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Is the BBC ruining our public places?

It's like your front room, but with pigeons and no chance of fighting over the remote. Welcome to the new world of telly-dominated public spaces.

Waiting for the gift of sound and vision. Picture by PaulSh

Big screens have been popping up all over the UK recently. With the sound off, they're rather like those screens you see while you're queuing at the bank. But in Birmingham's Victoria Square the other lunchtime, the sound was on and echoing around the heart of the city.

I like Victoria Square. Its public art, its use of different levels and sense of enclosure, and its position at the civic heart of Birmingham make it a great space. As Les Huckfield commented on Twitter, there are days when the whole of Victoria Square is 'alive in an unrivalled cultural mix'.

No doubt some bright spark at the BBC thought the big screen would be a superb way of bringing this cultural mix together. There are big screens in 22 cities and towns now, a joint venture between the BBC, local authorities and the Olympic organising committee.

The BBC says, without the faintest hint of irony, that this will bring our cities to life:

Each screen is customised to reflect life in its community with a broad range of local content, including events listings, events and partnerships with community, arts and media organisations.

The promotional video says the screens will bring local communities together, and shows clips of people cheering at sporting events and 'interacting' with no doubt carefully crafted digital content.

Imagine that. Public spaces customised to reflect their local communities. Who'd have thought it? Luckily we have a huge national corporation to show us what to do.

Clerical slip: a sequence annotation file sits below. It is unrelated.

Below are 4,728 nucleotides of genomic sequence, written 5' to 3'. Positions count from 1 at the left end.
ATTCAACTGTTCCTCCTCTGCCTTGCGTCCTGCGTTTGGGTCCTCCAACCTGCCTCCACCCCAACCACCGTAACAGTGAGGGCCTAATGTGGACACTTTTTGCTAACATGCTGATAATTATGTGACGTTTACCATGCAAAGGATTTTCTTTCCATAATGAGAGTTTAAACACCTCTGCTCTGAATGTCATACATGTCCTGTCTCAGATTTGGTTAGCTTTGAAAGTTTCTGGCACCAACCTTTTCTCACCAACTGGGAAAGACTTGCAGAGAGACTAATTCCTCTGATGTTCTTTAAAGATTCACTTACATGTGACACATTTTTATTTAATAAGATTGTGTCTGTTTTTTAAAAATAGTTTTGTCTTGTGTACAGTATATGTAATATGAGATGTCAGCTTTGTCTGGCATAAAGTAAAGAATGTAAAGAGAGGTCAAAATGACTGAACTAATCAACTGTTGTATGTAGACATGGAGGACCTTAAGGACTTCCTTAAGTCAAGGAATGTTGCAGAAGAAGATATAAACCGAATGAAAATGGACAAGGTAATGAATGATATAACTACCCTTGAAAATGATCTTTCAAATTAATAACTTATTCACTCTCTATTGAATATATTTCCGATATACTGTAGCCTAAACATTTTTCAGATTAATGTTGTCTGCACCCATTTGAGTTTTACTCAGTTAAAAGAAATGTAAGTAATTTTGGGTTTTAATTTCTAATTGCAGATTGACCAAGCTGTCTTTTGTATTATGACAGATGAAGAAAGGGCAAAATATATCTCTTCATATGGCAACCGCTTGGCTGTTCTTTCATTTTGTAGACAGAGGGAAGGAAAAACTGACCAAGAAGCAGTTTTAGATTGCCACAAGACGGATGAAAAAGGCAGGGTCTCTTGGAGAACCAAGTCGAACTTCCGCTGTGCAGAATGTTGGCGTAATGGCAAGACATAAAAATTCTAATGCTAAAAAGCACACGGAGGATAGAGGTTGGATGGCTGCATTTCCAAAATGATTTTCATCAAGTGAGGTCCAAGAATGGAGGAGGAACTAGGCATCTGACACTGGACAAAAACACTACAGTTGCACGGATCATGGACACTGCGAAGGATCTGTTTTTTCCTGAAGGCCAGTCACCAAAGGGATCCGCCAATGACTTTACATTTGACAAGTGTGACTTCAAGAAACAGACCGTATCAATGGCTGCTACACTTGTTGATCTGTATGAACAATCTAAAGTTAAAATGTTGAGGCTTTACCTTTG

Not everyone thinks this is a great idea. Following my initial comment on Twitter, people voiced their displeasure at the screens in Millennium Square, Bristol ('embarrassing, blaring away to everybody and nobody') and Manchester's Exchange Square ('horrible').

Dan Gregory sarcastically tweeted: 'Think of it as a brilliant piece of public art. What else could reflect the lives of the people of Brum than a supersized TV screen?'

The trouble is the people at the BBC really think that. They see the big screens as not only extensions of Olympic jollity but also as showcases for local talent.

I'm all for showcasing local talent. But seriously, do we need to mediate it through a giant screen and the BBC's filters of what constitutes good taste and acceptable content?

The point about public space is that it's a setting for the public – for people to make what they want of it, a stage for formal or informal performance, a place of meeting and conversation. The users of the space become its creators. Stick a 25 square metre screen in and everyone faces in the same direction.

In George Orwell's Nineteen Eighty-Four, public screens were used to channel the energies of a cowed populace into the fury of the Two Minutes' Hate. In today's public spaces all you need to subdue the masses is a steady stream of cheery blandness, with occasional interjections by Robert Peston.